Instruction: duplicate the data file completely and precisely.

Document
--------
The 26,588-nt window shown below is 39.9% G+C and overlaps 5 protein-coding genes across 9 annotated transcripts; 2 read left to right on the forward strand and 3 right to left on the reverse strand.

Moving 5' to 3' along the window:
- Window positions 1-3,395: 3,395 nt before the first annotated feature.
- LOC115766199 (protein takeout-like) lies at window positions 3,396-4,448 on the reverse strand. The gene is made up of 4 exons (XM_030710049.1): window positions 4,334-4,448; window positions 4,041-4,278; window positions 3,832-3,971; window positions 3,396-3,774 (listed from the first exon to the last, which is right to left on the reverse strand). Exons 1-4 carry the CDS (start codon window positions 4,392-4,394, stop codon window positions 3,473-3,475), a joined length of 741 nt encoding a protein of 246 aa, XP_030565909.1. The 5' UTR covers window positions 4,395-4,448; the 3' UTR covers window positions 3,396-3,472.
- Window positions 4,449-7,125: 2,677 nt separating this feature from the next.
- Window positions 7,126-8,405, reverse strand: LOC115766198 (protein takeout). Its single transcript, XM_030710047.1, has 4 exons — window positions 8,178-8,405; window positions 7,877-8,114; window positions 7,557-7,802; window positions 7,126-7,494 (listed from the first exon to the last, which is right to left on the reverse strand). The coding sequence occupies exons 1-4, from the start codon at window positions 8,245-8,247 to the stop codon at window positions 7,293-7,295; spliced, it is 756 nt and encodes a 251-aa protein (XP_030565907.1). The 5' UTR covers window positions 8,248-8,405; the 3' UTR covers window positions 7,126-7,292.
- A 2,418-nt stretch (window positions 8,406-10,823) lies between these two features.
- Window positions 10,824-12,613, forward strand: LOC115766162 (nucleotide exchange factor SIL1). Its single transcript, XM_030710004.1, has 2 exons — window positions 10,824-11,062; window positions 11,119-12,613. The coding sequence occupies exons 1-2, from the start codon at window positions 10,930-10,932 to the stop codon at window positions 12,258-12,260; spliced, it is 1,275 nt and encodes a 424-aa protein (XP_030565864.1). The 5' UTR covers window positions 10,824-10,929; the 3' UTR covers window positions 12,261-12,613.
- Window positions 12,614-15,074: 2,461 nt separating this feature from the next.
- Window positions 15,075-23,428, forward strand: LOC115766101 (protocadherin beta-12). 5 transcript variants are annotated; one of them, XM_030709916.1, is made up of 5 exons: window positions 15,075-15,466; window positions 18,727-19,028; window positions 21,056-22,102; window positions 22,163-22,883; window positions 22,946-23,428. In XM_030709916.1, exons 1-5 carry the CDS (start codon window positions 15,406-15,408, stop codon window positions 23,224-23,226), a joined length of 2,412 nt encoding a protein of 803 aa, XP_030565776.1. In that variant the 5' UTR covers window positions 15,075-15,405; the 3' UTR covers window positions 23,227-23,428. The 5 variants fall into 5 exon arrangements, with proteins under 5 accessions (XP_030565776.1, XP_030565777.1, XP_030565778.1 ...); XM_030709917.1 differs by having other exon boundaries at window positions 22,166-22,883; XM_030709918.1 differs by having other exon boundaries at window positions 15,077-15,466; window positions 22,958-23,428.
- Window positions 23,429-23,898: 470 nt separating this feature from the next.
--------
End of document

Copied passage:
The 26,588-nt window shown below is 39.9% G+C and overlaps 5 protein-coding genes across 9 annotated transcripts; 2 read left to right on the forward strand and 3 right to left on the reverse strand.

Moving 5' to 3' along the window:
- Window positions 1-3,395: 3,395 nt before the first annotated feature.
- LOC115766199 (protein takeout-like) lies at window positions 3,396-4,448 on the reverse strand. The gene is made up of 4 exons (XM_030710049.1): window positions 4,334-4,448; window positions 4,041-4,278; window positions 3,832-3,971; window positions 3,396-3,774 (listed from the first exon to the last, which is right to left on the reverse strand). Exons 1-4 carry the CDS (start codon window positions 4,392-4,394, stop codon window positions 3,473-3,475), a joined length of 741 nt encoding a protein of 246 aa, XP_030565909.1. The 5' UTR covers window positions 4,395-4,448; the 3' UTR covers window positions 3,396-3,472.
- Window positions 4,449-7,125: 2,677 nt separating this feature from the next.
- Window positions 7,126-8,405, reverse strand: LOC115766198 (protein takeout). Its single transcript, XM_030710047.1, has 4 exons — window positions 8,178-8,405; window positions 7,877-8,114; window positions 7,557-7,802; window positions 7,126-7,494 (listed from the first exon to the last, which is right to left on the reverse strand). The coding sequence occupies exons 1-4, from the start codon at window positions 8,245-8,247 to the stop codon at window positions 7,293-7,295; spliced, it is 756 nt and encodes a 251-aa protein (XP_030565907.1). The 5' UTR covers window positions 8,248-8,405; the 3' UTR covers window positions 7,126-7,292.
- A 2,418-nt stretch (window positions 8,406-10,823) lies between these two features.
- Window positions 10,824-12,613, forward strand: LOC115766162 (nucleotide exchange factor SIL1). Its single transcript, XM_030710004.1, has 2 exons — window positions 10,824-11,062; window positions 11,119-12,613. The coding sequence occupies exons 1-2, from the start codon at window positions 10,930-10,932 to the stop codon at window positions 12,258-12,260; spliced, it is 1,275 nt and encodes a 424-aa protein (XP_030565864.1). The 5' UTR covers window positions 10,824-10,929; the 3' UTR covers window positions 12,261-12,613.
- Window positions 12,614-15,074: 2,461 nt separating this feature from the next.
- Window positions 15,075-23,428, forward strand: LOC115766101 (protocadherin beta-12). 5 transcript variants are annotated; one of them, XM_030709916.1, is made up of 5 exons: window positions 15,075-15,466; window positions 18,727-19,028; window positions 21,056-22,102; window positions 22,163-22,883; window positions 22,946-23,428. In XM_030709916.1, exons 1-5 carry the CDS (start codon window positions 15,406-15,408, stop codon window positions 23,224-23,226), a joined length of 2,412 nt encoding a protein of 803 aa, XP_030565776.1. In that variant the 5' UTR covers window positions 15,075-15,405; the 3' UTR covers window positions 23,227-23,428. The 5 variants fall into 5 exon arrangements, with proteins under 5 accessions (XP_030565776.1, XP_030565777.1, XP_030565778.1 ...); XM_030709917.1 differs by having other exon boundaries at window positions 22,166-22,883; XM_030709918.1 differs by having other exon boundaries at window positions 15,077-15,466; window positions 22,958-23,428.
- Window positions 23,429-23,898: 470 nt separating this feature from the next.